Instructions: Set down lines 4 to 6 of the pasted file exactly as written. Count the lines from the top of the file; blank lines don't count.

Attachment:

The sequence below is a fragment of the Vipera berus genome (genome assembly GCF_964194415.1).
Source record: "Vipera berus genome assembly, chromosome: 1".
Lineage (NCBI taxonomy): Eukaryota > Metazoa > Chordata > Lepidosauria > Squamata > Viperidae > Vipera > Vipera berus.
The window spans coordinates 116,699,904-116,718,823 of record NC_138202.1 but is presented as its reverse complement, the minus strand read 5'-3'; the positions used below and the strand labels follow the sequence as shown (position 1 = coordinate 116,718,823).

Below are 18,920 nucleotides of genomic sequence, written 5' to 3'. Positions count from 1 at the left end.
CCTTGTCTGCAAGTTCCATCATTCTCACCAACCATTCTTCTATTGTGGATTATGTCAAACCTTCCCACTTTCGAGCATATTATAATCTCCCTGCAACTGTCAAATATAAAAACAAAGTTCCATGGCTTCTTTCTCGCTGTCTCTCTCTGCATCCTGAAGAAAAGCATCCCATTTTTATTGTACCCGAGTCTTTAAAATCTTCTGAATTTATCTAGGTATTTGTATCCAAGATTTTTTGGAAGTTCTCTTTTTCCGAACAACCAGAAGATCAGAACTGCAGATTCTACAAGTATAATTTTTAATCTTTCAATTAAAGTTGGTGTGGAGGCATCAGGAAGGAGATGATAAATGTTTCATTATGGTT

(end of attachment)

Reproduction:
The window spans coordinates 116,699,904-116,718,823 of record NC_138202.1 but is presented as its reverse complement, the minus strand read 5'-3'; the positions used below and the strand labels follow the sequence as shown (position 1 = coordinate 116,718,823).

Below are 18,920 nucleotides of genomic sequence, written 5' to 3'. Positions count from 1 at the left end.
CCTTGTCTGCAAGTTCCATCATTCTCACCAACCATTCTTCTATTGTGGATTATGTCAAACCTTCCCACTTTCGAGCATATTATAATCTCCCTGCAACTGTCAAATATAAAAACAAAGTTCCATGGCTTCTTTCTCGCTGTCTCTCTCTGCATCCTGAAGAAAAGCATCCCATTTTTATTGTACCCGAGTCTTTAAAATCTTCTGAATTTATCTAGGTATTTGTATCCAAGATTTTTTGGAAGTTCTCTTTTTCCGAACAACCAGAAGATCAGAACTGCAGATTCTACAAGTATAATTTTTAATCTTTCAATTAAAGTTGGTGTGGAGGCATCAGGAAGGAGATGATAAATGTTTCATTATGGTT